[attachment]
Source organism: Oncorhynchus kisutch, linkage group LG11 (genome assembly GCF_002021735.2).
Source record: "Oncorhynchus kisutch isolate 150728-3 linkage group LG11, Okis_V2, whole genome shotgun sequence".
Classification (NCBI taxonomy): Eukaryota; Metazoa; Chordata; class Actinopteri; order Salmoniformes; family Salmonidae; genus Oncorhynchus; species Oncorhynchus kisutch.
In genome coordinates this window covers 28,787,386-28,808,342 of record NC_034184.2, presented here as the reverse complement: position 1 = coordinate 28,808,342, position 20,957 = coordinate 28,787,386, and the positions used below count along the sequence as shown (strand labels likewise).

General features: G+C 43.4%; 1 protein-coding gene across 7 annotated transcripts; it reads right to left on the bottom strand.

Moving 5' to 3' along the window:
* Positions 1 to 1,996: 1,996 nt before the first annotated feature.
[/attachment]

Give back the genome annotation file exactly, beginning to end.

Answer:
Source organism: Oncorhynchus kisutch, linkage group LG11 (genome assembly GCF_002021735.2).
Source record: "Oncorhynchus kisutch isolate 150728-3 linkage group LG11, Okis_V2, whole genome shotgun sequence".
Classification (NCBI taxonomy): Eukaryota; Metazoa; Chordata; class Actinopteri; order Salmoniformes; family Salmonidae; genus Oncorhynchus; species Oncorhynchus kisutch.
In genome coordinates this window covers 28,787,386-28,808,342 of record NC_034184.2, presented here as the reverse complement: position 1 = coordinate 28,808,342, position 20,957 = coordinate 28,787,386, and the positions used below count along the sequence as shown (strand labels likewise).

General features: G+C 43.4%; 1 protein-coding gene across 7 annotated transcripts; it reads right to left on the bottom strand.

Moving 5' to 3' along the window:
* Positions 1 to 1,996: 1,996 nt before the first annotated feature.